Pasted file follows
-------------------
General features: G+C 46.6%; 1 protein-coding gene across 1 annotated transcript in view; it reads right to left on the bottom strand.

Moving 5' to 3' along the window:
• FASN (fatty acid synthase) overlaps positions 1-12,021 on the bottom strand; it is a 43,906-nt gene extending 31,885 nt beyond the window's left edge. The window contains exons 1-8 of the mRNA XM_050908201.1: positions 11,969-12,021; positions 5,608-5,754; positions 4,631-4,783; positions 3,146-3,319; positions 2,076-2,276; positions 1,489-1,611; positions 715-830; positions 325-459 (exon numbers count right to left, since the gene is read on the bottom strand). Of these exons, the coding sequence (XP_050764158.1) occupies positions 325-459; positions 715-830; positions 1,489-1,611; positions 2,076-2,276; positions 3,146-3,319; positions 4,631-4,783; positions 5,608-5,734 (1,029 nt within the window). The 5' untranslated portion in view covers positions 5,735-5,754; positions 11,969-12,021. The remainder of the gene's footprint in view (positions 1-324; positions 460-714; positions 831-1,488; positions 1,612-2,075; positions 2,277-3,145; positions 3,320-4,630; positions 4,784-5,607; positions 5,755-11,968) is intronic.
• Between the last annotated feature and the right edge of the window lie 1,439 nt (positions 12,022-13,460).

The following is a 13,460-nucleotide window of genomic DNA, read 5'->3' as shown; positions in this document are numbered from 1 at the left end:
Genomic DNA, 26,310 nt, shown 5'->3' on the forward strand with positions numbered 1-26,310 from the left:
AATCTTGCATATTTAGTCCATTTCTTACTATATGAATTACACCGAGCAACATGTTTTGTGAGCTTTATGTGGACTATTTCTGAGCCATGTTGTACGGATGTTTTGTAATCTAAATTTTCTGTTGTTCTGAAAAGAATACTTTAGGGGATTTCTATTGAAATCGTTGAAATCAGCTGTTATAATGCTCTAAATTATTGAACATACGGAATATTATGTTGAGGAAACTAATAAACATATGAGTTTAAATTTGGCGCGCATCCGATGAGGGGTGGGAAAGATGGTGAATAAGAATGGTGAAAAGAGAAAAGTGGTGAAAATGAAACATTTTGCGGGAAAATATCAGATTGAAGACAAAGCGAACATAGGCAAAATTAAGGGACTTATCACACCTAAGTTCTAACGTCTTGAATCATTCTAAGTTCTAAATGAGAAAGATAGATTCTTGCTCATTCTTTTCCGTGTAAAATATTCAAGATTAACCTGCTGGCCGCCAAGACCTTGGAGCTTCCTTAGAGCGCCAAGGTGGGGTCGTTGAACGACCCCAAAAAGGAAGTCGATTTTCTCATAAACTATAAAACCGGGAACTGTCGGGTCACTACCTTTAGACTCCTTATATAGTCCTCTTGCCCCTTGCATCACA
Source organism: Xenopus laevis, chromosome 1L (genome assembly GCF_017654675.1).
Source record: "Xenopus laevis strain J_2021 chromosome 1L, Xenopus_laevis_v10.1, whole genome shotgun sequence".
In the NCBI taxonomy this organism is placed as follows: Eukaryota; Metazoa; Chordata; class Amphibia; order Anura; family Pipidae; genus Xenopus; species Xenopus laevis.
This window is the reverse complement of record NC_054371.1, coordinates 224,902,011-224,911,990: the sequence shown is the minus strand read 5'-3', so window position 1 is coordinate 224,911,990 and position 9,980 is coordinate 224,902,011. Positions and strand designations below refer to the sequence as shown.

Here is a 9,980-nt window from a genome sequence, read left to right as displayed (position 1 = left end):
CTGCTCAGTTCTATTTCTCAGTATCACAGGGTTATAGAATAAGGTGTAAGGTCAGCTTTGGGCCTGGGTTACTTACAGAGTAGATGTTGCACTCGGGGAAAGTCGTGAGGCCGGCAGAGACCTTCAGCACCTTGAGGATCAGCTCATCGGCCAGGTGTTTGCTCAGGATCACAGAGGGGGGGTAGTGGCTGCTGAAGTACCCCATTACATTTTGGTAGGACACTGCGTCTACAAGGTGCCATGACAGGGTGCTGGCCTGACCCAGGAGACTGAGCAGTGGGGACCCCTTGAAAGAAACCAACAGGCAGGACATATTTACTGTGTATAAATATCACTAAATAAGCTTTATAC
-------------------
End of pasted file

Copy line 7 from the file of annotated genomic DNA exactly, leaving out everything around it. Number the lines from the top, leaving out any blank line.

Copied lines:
AATCTTGCATATTTAGTCCATTTCTTACTATATGAATTACACCGAGCAACATGTTTTGTGAGCTTTATGTGGACTATTTCTGAGCCATGTTGTACGGATGTTTTGTAATCTAAATTTTCTGTTGTTCTGAAAAGAATACTTTAGGGGATTTCTATTGAAATCGTTGAAATCAGCTGTTATAATGCTCTAAATTATTGAACATACGGAATATTATGTTGAGGAAACTAATAAACATATGAGTTTAAATTTGGCGCGCATCCGATGAGGGGTGGGAAAGATGGTGAATAAGAATGGTGAAAAGAGAAAAGTGGTGAAAATGAAACATTTTGCGGGAAAATATCAGATTGAAGACAAAGCGAACATAGGCAAAATTAAGGGACTTATCACACCTAAGTTCTAACGTCTTGAATCATTCTAAGTTCTAAATGAGAAAGATAGATTCTTGCTCATTCTTTTCCGTGTAAAATATTCAAGATTAACCTGCTGGCCGCCAAGACCTTGGAGCTTCCTTAGAGCGCCAAGGTGGGGTCGTTGAACGACCCCAAAAAGGAAGTCGATTTTCTCATAAACTATAAAACCGGGAACTGTCGGGTCACTACCTTTAGACTCCTTATATAGTCCTCTTGCCCCTTGCATCACA